Today my supervisor sat with me and discussed my work for over an hour. It always amazes me when he takes this much time to discuss my research. The dialogue is always challenging, stimulating, and enjoyable. It is also humbling. I told my wife the other day, “If I studied the next ten years, I don’t think that I would know as much as this guy.” He is that intelligent and articulate. But this brings me to the main point of this blog: I am experiencing a deep sense of satisfaction and fulfillment knowing that the people around me are going to make me better over the next few years. To get better (no matter whether you are speaking of a skill, virtue, intimacy with God, etc.), you need people around you that are better than you in that specific area. Now, I could feel insecure and threatened. If I let insecurity rule, it would steal the opportunity to glean from those around me. And notice I said, “If I let insecurity rule…” I chose this wording on purpose. When you step out of your comfort zone, of course you will experience insecurity at times. But who cares. It is not the end of the world. The question is not, “Will I experience insecurity?” but rather, “Will I let it take control of me or will I set it aside and move forward?”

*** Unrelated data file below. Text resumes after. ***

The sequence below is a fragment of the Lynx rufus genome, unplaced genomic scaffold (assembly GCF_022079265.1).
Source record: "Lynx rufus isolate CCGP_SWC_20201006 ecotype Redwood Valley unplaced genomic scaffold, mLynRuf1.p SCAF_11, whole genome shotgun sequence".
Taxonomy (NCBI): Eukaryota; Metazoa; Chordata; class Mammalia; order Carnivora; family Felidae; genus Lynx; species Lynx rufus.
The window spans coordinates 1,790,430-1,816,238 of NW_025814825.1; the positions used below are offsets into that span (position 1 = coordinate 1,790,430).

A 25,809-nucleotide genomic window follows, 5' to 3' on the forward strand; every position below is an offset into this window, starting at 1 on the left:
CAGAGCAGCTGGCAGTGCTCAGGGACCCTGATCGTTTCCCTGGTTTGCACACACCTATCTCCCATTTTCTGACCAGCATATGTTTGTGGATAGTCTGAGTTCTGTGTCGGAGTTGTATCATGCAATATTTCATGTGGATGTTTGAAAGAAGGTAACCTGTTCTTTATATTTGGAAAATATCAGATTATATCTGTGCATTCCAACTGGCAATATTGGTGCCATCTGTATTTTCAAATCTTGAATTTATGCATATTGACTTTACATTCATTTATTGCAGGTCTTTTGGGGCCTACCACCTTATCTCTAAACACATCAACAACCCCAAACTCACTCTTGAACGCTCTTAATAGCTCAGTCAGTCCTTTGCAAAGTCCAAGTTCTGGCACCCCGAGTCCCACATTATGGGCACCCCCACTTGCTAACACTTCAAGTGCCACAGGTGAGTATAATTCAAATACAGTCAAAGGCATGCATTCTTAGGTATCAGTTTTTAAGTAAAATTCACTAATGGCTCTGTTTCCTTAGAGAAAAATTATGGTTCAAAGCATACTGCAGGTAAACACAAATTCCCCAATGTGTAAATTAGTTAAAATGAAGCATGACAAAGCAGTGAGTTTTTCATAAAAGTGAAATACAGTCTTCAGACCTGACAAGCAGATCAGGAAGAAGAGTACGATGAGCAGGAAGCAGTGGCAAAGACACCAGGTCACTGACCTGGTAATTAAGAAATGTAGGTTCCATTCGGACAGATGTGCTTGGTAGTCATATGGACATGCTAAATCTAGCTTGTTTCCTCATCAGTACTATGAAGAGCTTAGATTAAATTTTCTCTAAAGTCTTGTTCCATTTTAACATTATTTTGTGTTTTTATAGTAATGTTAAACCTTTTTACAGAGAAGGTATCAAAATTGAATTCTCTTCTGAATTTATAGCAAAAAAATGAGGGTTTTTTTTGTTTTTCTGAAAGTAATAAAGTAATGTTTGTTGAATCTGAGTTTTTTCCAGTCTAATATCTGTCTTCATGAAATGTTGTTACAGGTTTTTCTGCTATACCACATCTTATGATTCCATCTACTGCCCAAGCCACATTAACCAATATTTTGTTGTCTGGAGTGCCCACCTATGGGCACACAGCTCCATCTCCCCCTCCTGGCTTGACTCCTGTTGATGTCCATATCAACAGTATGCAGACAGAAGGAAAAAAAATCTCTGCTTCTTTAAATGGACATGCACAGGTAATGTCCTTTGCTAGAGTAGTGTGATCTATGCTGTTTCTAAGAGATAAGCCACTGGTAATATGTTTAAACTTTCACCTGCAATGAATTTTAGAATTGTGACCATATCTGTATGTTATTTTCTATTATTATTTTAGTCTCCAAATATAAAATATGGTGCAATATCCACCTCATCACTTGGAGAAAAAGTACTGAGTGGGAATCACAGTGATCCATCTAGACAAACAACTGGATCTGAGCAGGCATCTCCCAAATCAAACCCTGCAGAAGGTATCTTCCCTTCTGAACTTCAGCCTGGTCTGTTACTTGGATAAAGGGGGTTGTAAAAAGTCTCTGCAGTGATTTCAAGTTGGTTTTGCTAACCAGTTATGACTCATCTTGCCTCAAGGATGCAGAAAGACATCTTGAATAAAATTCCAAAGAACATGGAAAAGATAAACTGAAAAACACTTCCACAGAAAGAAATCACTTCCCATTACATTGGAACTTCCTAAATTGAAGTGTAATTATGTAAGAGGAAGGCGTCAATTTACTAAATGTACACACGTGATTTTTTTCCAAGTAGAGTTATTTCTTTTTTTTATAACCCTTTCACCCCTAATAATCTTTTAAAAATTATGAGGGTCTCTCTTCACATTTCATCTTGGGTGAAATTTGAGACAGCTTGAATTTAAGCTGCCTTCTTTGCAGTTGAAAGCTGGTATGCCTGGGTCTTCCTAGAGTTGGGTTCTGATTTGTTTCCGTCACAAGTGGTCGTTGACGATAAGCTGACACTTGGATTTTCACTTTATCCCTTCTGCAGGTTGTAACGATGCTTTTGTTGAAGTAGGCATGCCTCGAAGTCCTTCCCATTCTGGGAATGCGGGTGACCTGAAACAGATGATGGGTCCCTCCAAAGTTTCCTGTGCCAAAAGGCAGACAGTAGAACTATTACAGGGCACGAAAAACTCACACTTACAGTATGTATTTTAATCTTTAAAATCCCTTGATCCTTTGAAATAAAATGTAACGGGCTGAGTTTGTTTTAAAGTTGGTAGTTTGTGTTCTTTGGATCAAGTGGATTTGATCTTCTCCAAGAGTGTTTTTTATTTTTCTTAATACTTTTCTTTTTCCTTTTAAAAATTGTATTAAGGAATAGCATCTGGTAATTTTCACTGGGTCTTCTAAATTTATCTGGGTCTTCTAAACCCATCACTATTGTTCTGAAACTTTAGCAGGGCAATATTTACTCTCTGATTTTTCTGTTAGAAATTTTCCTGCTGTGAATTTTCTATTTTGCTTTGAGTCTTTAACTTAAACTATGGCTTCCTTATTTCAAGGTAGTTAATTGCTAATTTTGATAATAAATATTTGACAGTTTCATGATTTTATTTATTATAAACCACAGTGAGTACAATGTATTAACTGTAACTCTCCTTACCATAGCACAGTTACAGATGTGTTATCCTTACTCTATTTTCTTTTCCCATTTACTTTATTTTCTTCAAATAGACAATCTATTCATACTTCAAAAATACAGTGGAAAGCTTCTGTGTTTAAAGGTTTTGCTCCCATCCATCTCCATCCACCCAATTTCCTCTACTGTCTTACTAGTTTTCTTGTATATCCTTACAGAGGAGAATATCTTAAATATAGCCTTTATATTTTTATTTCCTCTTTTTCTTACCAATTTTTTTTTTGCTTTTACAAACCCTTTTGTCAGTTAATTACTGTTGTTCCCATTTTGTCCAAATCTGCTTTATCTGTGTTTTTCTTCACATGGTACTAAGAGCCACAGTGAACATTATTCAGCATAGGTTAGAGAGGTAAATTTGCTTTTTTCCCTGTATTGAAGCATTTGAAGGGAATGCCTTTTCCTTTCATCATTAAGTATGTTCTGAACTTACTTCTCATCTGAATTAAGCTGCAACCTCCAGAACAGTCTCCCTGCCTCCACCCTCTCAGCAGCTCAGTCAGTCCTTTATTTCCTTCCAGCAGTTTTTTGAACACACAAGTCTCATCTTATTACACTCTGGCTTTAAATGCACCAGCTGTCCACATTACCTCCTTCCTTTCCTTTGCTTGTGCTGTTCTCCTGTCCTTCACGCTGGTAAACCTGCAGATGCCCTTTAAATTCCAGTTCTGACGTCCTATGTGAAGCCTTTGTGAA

The bottom line is this:

Better people make you better. 

You can apply this to motherhood, fatherhood, pastoring, teaching, studying, playing a sport, learning a language, starting a church, cooking a new recipe, repairing a car, getting better at your job, etc. You fill in the blank. So you can hold on to your pride if you want. Or, you can put a little humility in your pocket and glean and grow from other people’s strengths.